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Comment: Re:Wow, what will THAT outlet look like? (Score 1) 335

by eggled (#35574832) Attached to: Experimental Batteries Charge In Minutes
Depends on the car. The numbers here seem pretty accurate: http://www.ecoworld.com/energy-fuels/electric-car-cost-per-mile.html - they claim 2.9 miles per kWh, or 350 Wh/mile.

Considering a 100hp engine peaks at 75kW, and a (generous) peak speed of 220 mph, we'll assume a 10kW constant load at 30 mph, which gets us 330 Wh/mile (awfully close to the above!), or 33 kWh per 100 miles. You're off by an order of magnitude, unless you're referring to an electric moped.

So, divide my numbers by three. 1500 Amps, and you'll only need 7 of your closest neighbors to donate their power, assuming you drive a truly wimpy car.

A nice electric car, with some get up and go, should line up with my numbers fairly closely (a 200 hp/ 150 kW car).

Comment: Re:Wow, what will THAT outlet look like? (Score 1) 335

by eggled (#35573848) Attached to: Experimental Batteries Charge In Minutes
kW per hour is a meaningless metric. If they're right in saying that electric cars consume 80 kWh per 100 miles, your 60 kW "pump" will charge the car in about 80 minutes. You're off by an order of magnitude.

Assuming a 200 mile battery (minimum useful in my opinion), we're talking about 160 kWh dumped in over the course of 10 minutes, is 960 kW - or about a megawatt. At 220V, that's about 4500 Amps, and normal home service is usually not more than 200 amps. So, if you got 20 of your closest neighbors together, and wired all their houses into one giant charging station (and shut down all appliances, computers, lights, heaters, and stoves), you could charge your car in 10 minutes.

Not seeing this working with our current power grid...

Comment: Re:Black hat not White (Score 1) 146

by eggled (#35259990) Attached to: The Inner World of Gov-Sponsored White-Hat Hacking
Yes. Albeit the lesser of two evils, and infinitely preferable in the scenario you propose.

White hat hackers tend to work "for the good of all". Black hats exploit weaknesses to subvert protective measures for their own (or their organization's) benefits. The goal of white hats is to close security loopholes. Black hats exploit those loopholes.

Comment: Re:ISP (Score 1) 551

by eggled (#35107620) Attached to: If You Think You Can Ignore IPv6, Think Again
  1. Why do you want NAT? What does it achieve that a simple firewall does not?
  2. Once IPv6 is live, there's only one address to worry about. The local one is not only automatically selected, it's automatically used in place of the public one when routing packets locally. You literally never have to use it yourself. Windows even randomizes this to an extent, so remembering it is fruitless.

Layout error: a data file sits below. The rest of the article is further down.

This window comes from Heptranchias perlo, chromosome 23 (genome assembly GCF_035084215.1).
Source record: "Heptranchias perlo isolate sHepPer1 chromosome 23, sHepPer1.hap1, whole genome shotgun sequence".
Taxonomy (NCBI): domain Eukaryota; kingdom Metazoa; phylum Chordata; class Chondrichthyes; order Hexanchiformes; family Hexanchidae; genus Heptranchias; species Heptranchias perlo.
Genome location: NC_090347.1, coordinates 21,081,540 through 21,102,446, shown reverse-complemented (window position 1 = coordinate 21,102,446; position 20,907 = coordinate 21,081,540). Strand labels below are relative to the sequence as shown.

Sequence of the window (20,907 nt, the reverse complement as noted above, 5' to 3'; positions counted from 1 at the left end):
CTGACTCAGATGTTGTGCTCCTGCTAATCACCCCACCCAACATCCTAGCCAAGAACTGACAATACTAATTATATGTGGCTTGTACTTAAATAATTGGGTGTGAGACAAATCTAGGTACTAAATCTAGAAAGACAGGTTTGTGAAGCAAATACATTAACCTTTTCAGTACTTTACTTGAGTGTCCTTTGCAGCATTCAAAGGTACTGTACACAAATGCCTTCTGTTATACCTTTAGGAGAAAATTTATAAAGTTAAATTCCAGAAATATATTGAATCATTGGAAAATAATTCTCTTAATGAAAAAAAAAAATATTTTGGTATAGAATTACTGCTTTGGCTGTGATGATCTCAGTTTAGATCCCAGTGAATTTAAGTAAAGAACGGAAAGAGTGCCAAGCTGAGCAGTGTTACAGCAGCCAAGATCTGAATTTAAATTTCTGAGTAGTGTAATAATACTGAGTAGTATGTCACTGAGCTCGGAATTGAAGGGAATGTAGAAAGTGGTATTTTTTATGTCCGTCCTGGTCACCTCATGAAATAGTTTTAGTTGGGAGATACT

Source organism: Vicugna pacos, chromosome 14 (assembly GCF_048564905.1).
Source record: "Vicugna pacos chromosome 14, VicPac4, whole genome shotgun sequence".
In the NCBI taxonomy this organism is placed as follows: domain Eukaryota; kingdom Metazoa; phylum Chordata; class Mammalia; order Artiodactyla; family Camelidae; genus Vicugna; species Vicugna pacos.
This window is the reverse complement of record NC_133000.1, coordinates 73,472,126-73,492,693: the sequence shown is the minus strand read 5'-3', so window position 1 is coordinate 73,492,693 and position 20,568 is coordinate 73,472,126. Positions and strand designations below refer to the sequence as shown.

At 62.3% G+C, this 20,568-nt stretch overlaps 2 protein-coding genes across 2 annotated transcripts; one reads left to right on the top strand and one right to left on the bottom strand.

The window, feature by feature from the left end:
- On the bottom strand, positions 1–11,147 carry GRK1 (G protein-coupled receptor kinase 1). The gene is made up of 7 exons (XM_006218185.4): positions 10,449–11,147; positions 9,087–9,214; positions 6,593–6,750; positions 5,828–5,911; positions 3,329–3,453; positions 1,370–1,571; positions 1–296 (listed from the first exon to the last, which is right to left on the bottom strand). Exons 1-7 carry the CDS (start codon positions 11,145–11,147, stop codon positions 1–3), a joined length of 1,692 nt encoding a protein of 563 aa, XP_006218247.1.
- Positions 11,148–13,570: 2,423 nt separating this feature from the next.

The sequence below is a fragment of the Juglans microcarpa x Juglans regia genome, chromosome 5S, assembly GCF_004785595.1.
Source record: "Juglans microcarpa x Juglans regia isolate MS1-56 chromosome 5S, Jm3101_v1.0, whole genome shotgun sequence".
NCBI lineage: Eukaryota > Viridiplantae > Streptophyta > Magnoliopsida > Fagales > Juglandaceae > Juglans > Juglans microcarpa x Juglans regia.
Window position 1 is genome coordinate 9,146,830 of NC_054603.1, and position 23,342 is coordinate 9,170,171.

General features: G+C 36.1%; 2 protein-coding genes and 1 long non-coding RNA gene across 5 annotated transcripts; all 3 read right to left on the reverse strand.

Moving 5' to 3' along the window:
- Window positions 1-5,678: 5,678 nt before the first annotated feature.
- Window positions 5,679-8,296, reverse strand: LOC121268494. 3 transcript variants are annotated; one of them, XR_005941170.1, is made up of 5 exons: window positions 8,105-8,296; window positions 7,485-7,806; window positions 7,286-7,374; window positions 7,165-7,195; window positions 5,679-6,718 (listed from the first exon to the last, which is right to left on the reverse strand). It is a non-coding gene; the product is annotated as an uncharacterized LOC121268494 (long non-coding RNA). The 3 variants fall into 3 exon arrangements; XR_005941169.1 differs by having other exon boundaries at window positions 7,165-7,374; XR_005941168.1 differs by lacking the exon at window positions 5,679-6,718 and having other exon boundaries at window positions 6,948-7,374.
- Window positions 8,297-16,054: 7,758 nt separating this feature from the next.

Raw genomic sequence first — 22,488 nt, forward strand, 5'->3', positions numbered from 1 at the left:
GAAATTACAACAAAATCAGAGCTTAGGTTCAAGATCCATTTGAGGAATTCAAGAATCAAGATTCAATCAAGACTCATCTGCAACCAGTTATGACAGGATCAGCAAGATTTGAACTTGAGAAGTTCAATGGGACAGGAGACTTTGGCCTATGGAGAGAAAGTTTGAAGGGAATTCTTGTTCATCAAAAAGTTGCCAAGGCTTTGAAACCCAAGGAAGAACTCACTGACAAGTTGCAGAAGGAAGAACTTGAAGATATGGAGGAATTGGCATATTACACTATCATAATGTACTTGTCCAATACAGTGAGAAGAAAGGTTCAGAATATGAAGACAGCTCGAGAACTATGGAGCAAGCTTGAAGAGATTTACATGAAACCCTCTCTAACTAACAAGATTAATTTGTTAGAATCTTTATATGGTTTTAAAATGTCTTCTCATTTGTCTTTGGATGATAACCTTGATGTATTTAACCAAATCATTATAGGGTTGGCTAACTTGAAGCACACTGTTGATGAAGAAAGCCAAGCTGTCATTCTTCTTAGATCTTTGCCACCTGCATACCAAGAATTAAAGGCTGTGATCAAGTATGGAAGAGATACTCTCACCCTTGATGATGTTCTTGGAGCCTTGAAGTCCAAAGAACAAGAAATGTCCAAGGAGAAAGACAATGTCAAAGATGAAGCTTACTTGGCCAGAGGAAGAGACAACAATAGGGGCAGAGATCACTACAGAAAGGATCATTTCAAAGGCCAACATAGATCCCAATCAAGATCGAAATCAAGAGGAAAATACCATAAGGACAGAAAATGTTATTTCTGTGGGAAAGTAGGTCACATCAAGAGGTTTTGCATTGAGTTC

3. That said, I agree that there's no valid reason to tunnel all traffic to IPv6, slowing your bandwidth. Those tunnels are great for testing and not much else to the general consumer.

Comment: Re:Attack by prononymous? (Score 1) 143

by eggled (#35040954) Attached to: SourceForge Down After Attack [Updated]
That's fine and all, if you're only concerned about the latest revision of the software. But then, why are you using a VCS? Your WC has no record of the (potentially thousands) of revisions on the server. If you're diffing more than one revision backward, you're asking the server for the info, and the server is no longer trustworthy.

Who cares about doubt around the allegations? Look at what happened to ReactOS when it was alleged they had stolen Microsoft code. Development all but stopped. OpenBSD took a hiatus to audit their security libs when it was alleged that there were backdoors included. And those were completely unsubstantiated (and untrue) claims.

We're not talking about wholesale project hijacking, and we're not talking about individual developers having consistent working copies. We're talking about project histories, user privileges, and reputations for all projects hosted on sourceforge. The site administrators must go through their due diligence, verifying every project against full backups that could not possibly have been affected in the attack.

It's fine that you don't understand why the checking is necessary, I'm certain a lot of people don't understand why you need to re-install from scratch after somebody has rooted your box. The fact remains that what's being done is necessary.

Comment: Re:Attack by prononymous? (Score 1) 143

by eggled (#35027408) Attached to: SourceForge Down After Attack [Updated]
Sourceforge uses SVN & CVS, which are fully centralized. If git were being used, I'd agree. As it stands, they only have a working copy (and one prior revision), not the whole history.

What if the code injection were targeted at inserting history to "prove" that the project stole code from a commercial program in order to shut down/cast doubt on the open source project?

Comment: Re:Everyone else uses H264/MPEG4 (Score 1) 336

by eggled (#34848522) Attached to: Opera Supports Google Decision To Drop H.264
Compression algorithms (which these video encodings are) have little to do with sampling rates and channel capacity. A better compression algorithm *allows* you to use a higher sampling rate with the same data rate (thereby mitigating the impact of the Nyquist theorem), and *allows* you to send the same data through a smaller channel (mitigating the Shannon theorem). Neither phenomenon has an impact on the ability of a compression algorithm to compress. That said, I still think we're approaching the limits of A/V lossy compression.

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